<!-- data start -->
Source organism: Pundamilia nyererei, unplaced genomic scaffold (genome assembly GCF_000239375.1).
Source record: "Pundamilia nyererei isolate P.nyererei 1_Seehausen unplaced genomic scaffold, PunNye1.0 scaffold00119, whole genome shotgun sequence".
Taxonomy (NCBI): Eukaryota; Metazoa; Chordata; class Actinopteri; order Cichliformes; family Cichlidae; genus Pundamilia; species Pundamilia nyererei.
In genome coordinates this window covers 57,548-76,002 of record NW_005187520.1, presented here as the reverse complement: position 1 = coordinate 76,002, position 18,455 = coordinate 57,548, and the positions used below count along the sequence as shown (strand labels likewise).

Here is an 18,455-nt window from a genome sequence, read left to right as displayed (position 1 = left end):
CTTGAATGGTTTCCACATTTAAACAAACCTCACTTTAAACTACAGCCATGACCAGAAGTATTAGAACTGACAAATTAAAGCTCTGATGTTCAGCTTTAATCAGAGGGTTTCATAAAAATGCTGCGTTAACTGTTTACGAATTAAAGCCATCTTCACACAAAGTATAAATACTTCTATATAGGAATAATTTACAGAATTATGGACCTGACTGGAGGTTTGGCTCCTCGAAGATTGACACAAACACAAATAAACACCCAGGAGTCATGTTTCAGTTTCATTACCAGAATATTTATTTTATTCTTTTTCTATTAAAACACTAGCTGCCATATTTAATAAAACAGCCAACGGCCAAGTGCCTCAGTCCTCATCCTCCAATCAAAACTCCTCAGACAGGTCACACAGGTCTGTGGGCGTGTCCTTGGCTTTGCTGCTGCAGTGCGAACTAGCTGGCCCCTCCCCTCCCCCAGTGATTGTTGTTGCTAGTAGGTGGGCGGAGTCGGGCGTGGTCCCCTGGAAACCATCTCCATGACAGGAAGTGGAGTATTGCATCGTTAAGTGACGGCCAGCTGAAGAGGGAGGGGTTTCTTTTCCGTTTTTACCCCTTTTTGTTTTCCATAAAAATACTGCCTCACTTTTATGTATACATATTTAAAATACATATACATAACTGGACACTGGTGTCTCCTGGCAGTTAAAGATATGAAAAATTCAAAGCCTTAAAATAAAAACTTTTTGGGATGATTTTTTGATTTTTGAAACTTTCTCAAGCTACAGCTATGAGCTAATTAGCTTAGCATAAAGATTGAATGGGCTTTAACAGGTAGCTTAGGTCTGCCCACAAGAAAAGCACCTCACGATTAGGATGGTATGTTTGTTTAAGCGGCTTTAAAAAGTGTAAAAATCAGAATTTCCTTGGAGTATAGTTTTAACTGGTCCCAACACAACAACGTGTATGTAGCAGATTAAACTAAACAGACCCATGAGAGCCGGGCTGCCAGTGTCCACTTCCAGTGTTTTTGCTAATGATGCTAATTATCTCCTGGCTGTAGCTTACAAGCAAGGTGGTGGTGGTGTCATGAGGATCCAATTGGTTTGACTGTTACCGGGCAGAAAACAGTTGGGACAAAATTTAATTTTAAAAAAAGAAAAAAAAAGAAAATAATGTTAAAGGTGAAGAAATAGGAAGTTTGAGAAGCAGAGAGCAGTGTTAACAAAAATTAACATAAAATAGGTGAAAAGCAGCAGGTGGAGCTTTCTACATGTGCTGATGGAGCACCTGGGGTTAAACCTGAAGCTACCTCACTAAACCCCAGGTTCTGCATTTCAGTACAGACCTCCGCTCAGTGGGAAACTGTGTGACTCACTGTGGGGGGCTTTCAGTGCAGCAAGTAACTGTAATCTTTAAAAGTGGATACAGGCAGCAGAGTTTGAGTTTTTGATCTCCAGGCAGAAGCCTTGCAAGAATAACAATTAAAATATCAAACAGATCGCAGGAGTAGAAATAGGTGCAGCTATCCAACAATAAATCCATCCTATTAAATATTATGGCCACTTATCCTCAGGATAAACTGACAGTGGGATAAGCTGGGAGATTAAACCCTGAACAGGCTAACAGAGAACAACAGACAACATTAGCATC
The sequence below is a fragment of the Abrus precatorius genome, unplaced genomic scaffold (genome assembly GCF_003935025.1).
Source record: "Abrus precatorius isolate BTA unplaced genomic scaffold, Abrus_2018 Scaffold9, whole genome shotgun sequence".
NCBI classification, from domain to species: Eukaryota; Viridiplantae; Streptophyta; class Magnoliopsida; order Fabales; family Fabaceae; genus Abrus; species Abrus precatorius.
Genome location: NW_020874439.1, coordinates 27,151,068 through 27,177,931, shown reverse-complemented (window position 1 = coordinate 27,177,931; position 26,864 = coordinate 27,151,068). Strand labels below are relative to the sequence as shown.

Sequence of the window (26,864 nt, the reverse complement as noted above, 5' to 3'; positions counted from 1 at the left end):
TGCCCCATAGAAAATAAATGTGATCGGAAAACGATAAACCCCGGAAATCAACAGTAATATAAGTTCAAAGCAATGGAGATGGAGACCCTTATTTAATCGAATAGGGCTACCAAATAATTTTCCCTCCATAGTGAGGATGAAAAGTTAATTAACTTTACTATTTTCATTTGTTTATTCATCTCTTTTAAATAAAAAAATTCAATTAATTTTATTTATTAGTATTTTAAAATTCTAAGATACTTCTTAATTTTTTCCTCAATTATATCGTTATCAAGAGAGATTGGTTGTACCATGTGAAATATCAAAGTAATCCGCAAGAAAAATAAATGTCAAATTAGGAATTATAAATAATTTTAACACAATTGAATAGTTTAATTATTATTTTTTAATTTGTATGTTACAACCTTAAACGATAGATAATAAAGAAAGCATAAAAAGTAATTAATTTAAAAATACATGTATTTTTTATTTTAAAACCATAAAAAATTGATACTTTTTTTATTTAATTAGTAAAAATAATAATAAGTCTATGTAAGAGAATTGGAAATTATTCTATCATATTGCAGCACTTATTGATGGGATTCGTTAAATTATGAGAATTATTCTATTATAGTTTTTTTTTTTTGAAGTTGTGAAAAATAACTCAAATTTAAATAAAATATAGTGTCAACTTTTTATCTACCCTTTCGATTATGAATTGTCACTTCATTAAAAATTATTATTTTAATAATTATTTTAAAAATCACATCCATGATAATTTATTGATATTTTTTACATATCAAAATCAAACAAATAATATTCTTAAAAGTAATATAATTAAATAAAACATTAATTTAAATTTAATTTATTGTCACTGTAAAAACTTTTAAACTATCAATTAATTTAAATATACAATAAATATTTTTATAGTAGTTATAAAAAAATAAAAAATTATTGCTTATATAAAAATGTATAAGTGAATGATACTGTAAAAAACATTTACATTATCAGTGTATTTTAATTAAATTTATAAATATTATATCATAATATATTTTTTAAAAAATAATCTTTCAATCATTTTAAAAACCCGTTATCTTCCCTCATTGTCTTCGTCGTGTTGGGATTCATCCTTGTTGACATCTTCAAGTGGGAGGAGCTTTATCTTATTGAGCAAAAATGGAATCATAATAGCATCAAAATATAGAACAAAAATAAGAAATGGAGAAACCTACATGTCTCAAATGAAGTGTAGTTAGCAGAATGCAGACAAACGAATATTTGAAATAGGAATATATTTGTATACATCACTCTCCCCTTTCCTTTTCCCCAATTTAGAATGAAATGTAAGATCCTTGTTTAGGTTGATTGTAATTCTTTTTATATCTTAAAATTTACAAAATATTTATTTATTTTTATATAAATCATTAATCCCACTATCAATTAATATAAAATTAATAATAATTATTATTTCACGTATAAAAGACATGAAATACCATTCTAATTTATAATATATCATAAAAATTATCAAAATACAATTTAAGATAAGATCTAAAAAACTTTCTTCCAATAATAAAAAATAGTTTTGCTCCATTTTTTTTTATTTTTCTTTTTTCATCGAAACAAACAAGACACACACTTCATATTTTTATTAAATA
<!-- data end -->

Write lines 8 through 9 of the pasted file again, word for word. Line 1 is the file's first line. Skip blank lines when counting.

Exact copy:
Source record: "Abrus precatorius isolate BTA unplaced genomic scaffold, Abrus_2018 Scaffold9, whole genome shotgun sequence".
NCBI classification, from domain to species: Eukaryota; Viridiplantae; Streptophyta; class Magnoliopsida; order Fabales; family Fabaceae; genus Abrus; species Abrus precatorius.